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Hunt-Hess Grades of Subarachnoid Hemorrhage

Your loved one may be unable to make decisions about treatment. So you may need to decide what’s best for them. Your loved one’s surgeon who is an expert on the brain (neurosurgeon) will talk with you. They may refer to the Hunt-Hess scale (see below). This scale helps the surgeon assess a person's condition. Treatment options can be affected by test results and the grade showing how severe the hemorrhage is.

Healthcare provider with digital tablet talking to woman.

Hunt-Hess grades of subarachnoid hemorrhage


How your loved one may feel


Alert, aware of surroundings, either no symptoms or mild headache or neck stiffness


Alert, aware of surroundings, moderate to severe headache, stiff neck, no neurologic defect except cranial nerve palsy


Sluggish or confused, has weakness or partial or severe paralysis on one side of the body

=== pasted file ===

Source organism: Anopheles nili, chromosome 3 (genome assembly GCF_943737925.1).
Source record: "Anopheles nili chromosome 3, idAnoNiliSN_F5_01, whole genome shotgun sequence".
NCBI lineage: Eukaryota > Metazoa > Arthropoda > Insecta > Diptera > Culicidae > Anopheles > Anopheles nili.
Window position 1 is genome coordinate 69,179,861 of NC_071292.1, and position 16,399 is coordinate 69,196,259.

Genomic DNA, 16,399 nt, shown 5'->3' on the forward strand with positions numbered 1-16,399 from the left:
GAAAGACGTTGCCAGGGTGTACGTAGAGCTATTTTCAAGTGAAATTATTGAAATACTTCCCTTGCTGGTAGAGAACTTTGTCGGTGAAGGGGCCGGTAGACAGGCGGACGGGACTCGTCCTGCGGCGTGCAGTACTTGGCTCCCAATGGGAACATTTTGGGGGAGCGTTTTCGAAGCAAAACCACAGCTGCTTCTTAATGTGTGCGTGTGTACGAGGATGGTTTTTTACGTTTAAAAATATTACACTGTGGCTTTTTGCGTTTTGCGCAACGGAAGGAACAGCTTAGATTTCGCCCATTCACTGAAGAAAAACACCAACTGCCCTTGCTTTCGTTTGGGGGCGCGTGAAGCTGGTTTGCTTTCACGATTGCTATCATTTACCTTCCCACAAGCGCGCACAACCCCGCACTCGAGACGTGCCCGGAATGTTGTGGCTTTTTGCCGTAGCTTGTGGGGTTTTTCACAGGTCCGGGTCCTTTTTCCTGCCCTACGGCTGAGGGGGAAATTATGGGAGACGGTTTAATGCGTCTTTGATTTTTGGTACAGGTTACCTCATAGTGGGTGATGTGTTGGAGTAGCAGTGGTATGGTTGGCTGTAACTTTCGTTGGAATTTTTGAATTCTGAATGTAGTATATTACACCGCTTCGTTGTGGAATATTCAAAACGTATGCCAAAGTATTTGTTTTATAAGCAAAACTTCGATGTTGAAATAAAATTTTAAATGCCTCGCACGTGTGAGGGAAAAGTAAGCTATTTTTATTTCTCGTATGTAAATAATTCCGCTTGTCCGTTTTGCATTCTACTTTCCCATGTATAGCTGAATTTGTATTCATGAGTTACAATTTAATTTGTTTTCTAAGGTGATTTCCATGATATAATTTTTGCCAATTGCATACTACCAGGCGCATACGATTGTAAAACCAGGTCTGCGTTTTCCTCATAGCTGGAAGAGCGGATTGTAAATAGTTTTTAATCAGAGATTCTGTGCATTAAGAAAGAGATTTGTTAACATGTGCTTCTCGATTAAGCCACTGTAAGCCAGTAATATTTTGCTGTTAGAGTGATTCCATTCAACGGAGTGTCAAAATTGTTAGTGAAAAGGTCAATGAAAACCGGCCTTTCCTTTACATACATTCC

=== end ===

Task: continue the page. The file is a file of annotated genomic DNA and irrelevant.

Dazed, has total paralysis on one side of the body


Comatose, with abnormal posture

Adapted from Hunt WE, Hess RM. Surgical Risk as Related to Time of Intervention in the Repair of Intracranial Aneurysm. J Neurosurg 1968; 28 (1):14–20.

The grade is advanced one level if you have stroke plus a serious systemic disease such as high blood pressure, diabetes, severe hardening of the arteries, or chronic lung disease. It's also raised one level if you have stroke and vasospasm.

Your neurosurgeon may use another aneurysm and neurological grading system, such as the Glascow Coma Scale or the World Federation of Neurological Surgeons grading scale.

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